When a Hartford, Connecticut woman awoke to the sound of glass breaking, her instincts were to flee to safety. Finding a safe room in her home, she locked the door behind her and immediately dialed 911. Officers, along with a K9, arrived on the scene within minutes.
Approaching the broken glass door where the intruder was able to gain entry, the K9 immediately alerted officers that someone was still lurking inside. After searching through the various rooms within the home, police found their culprit.
56-year-old Leroy Mims was found hiding in a bathtub brandishing a knife and stolen jewelry. Mims attempted to flee the scene, but police K9 Rosco was able to corner him while human officers took him into custody.
As it would turn out this wasn’t the first time Mims had a run-in with the law. The occasion would mark the 131st time Mims, a convicted felon, had been placed under arrest within the city of Hartford and had amassed a total of 46 convictions throughout his lengthy criminal career.
While Mims’ arrest record seems prolific, his case is not unusual. According to Deputy Chief Brian Foley, “There’s an issue with re-entry. People get arrested and they get put back on the streets. Resources aren’t there. It becomes less an issue of crime and more an issue of poverty.”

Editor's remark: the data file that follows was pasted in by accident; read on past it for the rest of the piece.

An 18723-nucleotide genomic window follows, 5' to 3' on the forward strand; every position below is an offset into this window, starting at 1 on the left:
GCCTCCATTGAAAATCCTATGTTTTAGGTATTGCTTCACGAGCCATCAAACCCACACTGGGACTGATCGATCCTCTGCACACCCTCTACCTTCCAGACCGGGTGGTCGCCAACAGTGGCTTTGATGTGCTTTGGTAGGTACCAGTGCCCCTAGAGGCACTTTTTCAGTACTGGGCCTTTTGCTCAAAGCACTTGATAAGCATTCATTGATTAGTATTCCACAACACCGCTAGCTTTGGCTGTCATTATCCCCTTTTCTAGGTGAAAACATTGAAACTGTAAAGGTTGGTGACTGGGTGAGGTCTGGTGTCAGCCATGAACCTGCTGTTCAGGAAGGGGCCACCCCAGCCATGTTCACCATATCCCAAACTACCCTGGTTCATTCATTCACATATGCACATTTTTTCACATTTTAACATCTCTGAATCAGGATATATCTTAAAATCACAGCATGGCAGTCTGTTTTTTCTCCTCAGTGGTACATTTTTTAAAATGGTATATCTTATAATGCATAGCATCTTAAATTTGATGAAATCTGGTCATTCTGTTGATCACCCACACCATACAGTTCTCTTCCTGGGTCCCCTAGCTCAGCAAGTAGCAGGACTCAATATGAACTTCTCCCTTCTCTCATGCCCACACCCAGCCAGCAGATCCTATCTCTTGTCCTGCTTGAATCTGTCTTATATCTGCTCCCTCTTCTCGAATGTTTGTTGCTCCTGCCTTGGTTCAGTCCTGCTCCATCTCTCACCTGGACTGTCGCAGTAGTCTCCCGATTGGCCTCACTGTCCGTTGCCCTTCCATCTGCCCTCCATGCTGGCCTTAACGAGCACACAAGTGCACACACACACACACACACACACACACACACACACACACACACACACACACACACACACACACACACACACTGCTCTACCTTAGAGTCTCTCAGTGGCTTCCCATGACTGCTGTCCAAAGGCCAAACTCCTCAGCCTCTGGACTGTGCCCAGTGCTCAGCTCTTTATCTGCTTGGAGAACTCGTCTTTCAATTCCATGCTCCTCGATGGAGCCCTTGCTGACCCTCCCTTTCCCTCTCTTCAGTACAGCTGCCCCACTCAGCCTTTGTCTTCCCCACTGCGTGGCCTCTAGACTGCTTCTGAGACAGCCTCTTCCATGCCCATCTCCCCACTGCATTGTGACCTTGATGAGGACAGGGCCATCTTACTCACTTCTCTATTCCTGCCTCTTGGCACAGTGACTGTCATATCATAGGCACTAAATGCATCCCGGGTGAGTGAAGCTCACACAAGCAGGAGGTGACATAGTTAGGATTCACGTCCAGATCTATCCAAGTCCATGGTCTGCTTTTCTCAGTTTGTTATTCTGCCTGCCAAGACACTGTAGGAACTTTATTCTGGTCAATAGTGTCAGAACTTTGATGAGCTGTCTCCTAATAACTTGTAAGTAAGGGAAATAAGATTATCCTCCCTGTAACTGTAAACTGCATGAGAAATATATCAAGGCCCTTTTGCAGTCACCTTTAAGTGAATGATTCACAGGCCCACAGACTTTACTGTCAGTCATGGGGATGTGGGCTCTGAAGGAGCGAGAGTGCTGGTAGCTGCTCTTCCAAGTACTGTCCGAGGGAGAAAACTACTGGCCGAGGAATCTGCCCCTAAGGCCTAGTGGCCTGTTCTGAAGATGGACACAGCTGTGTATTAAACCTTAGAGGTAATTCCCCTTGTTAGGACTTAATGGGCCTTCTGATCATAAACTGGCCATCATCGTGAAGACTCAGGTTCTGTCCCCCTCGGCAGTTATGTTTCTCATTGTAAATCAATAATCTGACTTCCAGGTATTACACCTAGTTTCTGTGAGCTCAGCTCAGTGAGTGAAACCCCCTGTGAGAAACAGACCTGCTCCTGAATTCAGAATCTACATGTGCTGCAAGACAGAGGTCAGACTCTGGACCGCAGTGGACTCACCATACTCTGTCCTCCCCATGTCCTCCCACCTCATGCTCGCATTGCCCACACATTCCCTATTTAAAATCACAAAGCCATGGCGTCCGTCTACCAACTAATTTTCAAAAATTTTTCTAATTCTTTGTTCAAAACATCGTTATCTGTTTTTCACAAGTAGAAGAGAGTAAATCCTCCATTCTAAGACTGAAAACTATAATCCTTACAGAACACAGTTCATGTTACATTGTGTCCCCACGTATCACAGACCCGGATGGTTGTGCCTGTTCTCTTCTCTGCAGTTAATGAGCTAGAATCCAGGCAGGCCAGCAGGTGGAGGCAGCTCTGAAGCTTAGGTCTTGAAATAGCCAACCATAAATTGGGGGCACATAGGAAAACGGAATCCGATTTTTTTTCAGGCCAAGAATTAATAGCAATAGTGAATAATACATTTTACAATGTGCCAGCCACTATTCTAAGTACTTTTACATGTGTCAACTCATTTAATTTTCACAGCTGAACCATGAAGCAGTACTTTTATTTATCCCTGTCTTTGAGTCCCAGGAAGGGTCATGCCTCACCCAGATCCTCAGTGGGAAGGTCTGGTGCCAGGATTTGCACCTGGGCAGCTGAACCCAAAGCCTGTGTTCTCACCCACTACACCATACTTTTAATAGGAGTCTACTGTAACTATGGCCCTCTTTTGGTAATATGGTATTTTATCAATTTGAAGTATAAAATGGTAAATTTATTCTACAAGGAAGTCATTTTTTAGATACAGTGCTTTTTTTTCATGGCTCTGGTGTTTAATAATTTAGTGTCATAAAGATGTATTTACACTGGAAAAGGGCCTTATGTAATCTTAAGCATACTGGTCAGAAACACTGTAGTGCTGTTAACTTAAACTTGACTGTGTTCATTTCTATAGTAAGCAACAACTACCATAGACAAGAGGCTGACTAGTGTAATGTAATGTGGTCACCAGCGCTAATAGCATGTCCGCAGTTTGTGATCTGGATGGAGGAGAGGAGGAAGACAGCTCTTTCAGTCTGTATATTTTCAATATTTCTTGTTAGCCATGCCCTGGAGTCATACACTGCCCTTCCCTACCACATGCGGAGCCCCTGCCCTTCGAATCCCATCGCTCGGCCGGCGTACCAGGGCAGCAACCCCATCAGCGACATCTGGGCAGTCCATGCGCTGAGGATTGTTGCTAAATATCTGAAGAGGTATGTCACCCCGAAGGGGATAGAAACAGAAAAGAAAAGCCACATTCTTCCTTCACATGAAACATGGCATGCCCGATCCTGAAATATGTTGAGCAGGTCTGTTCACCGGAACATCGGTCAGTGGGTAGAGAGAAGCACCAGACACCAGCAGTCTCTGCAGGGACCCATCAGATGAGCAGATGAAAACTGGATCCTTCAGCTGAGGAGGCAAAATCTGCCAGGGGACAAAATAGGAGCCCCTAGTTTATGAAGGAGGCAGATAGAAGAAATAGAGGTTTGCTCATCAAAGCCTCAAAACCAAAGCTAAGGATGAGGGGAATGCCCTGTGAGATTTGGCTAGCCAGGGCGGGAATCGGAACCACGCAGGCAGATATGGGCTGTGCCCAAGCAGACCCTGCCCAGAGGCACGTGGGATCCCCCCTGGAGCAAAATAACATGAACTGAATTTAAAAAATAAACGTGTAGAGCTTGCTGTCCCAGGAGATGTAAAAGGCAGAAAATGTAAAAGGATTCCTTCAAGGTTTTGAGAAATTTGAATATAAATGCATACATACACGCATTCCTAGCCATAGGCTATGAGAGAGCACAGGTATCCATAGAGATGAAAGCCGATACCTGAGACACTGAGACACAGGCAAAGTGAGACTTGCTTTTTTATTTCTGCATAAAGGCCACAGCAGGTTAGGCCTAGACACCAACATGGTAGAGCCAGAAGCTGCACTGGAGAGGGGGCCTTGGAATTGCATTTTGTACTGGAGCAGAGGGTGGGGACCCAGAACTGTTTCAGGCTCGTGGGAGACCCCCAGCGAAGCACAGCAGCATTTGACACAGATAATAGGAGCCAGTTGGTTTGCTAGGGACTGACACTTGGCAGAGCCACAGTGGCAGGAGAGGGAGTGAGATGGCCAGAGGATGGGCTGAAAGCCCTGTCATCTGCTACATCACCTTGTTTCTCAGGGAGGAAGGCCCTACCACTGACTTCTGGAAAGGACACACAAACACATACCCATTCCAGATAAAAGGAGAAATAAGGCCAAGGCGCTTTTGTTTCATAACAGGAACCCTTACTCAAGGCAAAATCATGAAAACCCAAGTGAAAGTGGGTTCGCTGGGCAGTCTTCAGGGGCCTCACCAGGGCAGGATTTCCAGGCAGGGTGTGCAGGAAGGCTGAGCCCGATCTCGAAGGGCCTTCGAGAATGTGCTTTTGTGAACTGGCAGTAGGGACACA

A study conducted by the US Department of Justice Bureau of Justice Statistics followed 404,638 inmates after their release in 2005. Within five years of their release, over half of the former inmates studied “had a parole or probation violation or an arrest that led to imprisonment within five years.”
Lack of opportunities are likely to drive a person into poverty and those with a checkered past are likely to fall into old habits in order to survive, Foley explains.
“People want to be frustrated with the cops and the courts for putting these people right back out into the city,” Foley told Fox 22. “But the fact of the matter is, when they’re getting released, the resources just aren’t there for them, for jobs education and they fall back into the same habits.”
With this in mind, there has been heated debate whether rehabilitated felons deserve a second chance at both job opportunities and education. While organizations like the Goodwill and the Salvation Army work towards rehabilitating former felons and assist them in getting back to work, some cities are pushing for area businesses to employ felons who can “prove they’ve been rehabilitated” by abstaining from committing crimes for a certain number of years.
Poverty has the potential to increase crime and crime creates poverty. It becomes a vicious cycle that can only be stopped if county jails, state-run prisons, and local representatives are willing to step in and push for companies to employ more individuals with a criminal past. Refusal to provide meaningful employment to past offenders has only proven that it can produce life-long criminals like Mims and many others.
Mims is currently being charged with home invasion, second-degree larceny, first-degree criminal mischief, carrying a dangerous weapon, and interfering with police. His bond has been set at $100,000.